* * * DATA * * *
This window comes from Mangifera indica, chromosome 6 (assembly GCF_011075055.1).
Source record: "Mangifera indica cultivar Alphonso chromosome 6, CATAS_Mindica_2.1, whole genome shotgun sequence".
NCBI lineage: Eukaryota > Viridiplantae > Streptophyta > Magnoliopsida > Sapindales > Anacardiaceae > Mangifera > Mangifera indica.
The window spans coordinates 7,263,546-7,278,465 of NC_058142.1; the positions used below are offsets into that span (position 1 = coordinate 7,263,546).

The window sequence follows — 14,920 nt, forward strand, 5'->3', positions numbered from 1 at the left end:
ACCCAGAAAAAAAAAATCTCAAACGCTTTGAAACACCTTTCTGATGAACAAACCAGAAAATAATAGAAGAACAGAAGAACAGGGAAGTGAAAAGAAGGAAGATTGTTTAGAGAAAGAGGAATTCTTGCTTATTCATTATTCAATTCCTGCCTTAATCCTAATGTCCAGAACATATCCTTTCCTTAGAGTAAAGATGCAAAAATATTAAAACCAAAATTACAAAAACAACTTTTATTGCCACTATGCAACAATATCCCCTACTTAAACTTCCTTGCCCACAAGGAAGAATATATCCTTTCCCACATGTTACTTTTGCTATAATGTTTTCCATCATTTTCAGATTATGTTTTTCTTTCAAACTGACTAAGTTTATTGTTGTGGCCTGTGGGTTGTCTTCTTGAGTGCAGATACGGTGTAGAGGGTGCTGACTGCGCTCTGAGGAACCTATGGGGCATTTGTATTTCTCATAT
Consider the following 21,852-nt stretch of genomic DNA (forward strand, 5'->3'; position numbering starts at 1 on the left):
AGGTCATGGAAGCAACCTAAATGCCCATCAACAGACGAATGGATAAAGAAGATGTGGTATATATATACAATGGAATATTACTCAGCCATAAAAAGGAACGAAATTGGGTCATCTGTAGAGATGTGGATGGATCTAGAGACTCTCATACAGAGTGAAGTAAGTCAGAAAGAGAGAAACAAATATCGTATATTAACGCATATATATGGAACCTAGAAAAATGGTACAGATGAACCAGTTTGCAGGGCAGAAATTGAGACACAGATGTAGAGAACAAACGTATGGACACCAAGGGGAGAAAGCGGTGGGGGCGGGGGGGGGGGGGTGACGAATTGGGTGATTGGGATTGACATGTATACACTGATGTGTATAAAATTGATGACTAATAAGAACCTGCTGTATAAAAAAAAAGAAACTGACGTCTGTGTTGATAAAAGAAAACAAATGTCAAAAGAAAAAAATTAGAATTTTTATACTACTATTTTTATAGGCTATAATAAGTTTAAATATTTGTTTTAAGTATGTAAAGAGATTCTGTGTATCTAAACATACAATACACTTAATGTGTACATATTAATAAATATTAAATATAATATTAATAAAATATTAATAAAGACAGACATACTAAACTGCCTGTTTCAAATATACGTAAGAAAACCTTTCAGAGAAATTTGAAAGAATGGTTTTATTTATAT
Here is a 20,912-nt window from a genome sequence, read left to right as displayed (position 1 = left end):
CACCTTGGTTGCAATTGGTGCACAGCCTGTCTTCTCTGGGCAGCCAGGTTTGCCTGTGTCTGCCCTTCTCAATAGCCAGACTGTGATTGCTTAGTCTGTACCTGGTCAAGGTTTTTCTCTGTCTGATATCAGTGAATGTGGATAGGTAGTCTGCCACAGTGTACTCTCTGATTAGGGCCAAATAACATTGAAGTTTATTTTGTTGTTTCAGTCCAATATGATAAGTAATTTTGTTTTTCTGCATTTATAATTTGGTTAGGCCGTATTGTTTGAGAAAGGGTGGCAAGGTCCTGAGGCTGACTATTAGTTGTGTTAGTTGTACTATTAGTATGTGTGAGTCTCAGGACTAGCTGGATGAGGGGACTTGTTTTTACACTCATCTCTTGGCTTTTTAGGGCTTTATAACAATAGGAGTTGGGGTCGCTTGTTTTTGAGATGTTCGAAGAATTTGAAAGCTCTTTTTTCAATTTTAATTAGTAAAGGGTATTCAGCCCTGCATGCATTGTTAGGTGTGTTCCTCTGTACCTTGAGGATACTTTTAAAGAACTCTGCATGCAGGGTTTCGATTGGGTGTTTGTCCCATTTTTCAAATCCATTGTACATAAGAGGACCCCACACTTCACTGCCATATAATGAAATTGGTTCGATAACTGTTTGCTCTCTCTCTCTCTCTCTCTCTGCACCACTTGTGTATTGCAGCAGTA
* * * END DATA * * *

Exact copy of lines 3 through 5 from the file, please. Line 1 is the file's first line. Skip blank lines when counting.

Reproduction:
NCBI lineage: Eukaryota > Viridiplantae > Streptophyta > Magnoliopsida > Sapindales > Anacardiaceae > Mangifera > Mangifera indica.
The window spans coordinates 7,263,546-7,278,465 of NC_058142.1; the positions used below are offsets into that span (position 1 = coordinate 7,263,546).

The window sequence follows — 14,920 nt, forward strand, 5'->3', positions numbered from 1 at the left end: